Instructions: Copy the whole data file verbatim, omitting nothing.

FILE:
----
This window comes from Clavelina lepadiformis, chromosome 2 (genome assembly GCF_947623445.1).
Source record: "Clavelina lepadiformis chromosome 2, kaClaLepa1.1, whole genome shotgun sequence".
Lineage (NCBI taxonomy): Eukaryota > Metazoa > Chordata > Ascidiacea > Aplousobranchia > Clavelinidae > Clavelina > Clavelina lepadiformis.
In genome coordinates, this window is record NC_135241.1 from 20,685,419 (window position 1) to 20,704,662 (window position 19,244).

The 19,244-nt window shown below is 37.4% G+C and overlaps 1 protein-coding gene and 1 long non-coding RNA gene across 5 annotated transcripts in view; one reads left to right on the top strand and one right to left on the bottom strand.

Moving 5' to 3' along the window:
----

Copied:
This window comes from Clavelina lepadiformis, chromosome 2 (genome assembly GCF_947623445.1).
Source record: "Clavelina lepadiformis chromosome 2, kaClaLepa1.1, whole genome shotgun sequence".
Lineage (NCBI taxonomy): Eukaryota > Metazoa > Chordata > Ascidiacea > Aplousobranchia > Clavelinidae > Clavelina > Clavelina lepadiformis.
In genome coordinates, this window is record NC_135241.1 from 20,685,419 (window position 1) to 20,704,662 (window position 19,244).

The 19,244-nt window shown below is 37.4% G+C and overlaps 1 protein-coding gene and 1 long non-coding RNA gene across 5 annotated transcripts in view; one reads left to right on the top strand and one right to left on the bottom strand.

Moving 5' to 3' along the window: